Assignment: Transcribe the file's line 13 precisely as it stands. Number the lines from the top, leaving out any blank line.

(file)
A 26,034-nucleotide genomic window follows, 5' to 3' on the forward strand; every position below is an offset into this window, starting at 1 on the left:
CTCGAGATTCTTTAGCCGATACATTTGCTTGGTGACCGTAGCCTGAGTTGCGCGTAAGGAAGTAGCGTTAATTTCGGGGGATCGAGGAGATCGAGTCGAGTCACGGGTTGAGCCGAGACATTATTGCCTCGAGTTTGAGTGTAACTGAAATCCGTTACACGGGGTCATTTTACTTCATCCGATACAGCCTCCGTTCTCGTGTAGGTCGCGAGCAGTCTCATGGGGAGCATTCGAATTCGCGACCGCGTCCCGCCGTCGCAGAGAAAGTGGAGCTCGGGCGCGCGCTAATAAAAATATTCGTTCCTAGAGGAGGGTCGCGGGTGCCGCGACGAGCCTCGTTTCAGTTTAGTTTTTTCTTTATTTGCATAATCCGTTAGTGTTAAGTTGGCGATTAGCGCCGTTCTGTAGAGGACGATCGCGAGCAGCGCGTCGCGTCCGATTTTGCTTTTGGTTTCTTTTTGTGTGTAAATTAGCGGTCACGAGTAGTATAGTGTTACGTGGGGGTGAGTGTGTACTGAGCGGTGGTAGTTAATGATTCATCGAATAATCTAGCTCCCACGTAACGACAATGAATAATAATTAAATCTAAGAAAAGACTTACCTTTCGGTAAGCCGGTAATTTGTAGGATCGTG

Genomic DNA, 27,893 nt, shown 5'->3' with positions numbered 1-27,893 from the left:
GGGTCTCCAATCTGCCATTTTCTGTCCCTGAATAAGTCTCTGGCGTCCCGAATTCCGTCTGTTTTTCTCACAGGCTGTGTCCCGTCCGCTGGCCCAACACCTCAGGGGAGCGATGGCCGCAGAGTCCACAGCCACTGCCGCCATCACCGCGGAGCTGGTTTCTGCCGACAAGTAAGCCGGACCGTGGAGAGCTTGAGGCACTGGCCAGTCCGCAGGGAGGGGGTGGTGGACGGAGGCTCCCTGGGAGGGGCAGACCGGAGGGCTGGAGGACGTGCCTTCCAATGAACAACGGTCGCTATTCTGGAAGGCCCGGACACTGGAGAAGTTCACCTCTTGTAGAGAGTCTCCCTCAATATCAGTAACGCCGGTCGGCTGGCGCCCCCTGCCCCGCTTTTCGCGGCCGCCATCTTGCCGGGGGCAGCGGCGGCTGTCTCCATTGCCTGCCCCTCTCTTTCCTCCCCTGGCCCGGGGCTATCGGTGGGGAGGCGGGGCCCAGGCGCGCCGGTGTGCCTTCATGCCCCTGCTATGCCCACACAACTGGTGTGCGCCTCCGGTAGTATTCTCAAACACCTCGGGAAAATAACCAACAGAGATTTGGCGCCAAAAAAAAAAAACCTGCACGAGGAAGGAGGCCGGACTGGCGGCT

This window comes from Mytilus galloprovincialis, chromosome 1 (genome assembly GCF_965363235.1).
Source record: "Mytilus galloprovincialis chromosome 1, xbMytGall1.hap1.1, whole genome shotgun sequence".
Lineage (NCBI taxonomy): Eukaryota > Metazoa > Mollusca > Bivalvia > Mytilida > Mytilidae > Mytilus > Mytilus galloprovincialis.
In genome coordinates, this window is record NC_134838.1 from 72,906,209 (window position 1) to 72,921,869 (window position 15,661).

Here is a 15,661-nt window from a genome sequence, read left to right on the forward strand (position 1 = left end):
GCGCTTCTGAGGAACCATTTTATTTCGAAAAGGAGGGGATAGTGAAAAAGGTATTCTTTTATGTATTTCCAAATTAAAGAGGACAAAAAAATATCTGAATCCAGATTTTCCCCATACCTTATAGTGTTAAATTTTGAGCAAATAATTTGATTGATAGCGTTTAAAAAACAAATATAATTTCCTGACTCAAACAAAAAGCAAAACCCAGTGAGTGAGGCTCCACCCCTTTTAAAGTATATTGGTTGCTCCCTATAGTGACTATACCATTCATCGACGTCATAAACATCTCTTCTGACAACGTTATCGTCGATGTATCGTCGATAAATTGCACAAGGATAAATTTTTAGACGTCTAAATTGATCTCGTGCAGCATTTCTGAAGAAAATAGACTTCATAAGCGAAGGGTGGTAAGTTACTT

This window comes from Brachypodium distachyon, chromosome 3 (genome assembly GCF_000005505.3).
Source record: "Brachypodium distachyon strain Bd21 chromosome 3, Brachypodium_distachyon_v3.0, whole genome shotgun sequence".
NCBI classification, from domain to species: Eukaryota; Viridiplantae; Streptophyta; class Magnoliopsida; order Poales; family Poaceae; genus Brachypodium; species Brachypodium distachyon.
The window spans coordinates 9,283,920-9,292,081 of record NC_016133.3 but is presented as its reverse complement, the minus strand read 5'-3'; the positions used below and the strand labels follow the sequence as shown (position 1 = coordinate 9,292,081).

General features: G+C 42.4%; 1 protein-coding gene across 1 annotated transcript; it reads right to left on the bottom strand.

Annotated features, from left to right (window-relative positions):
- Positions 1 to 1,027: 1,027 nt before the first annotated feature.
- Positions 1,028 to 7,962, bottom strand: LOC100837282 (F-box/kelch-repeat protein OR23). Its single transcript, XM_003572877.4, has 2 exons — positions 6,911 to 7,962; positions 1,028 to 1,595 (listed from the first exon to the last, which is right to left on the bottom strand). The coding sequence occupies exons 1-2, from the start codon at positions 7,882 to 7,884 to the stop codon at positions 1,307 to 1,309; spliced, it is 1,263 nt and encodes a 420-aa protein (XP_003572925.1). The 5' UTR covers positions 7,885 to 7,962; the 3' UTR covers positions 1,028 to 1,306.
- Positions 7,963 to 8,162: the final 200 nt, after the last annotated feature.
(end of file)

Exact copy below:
NCBI classification, from domain to species: Eukaryota; Viridiplantae; Streptophyta; class Magnoliopsida; order Poales; family Poaceae; genus Brachypodium; species Brachypodium distachyon.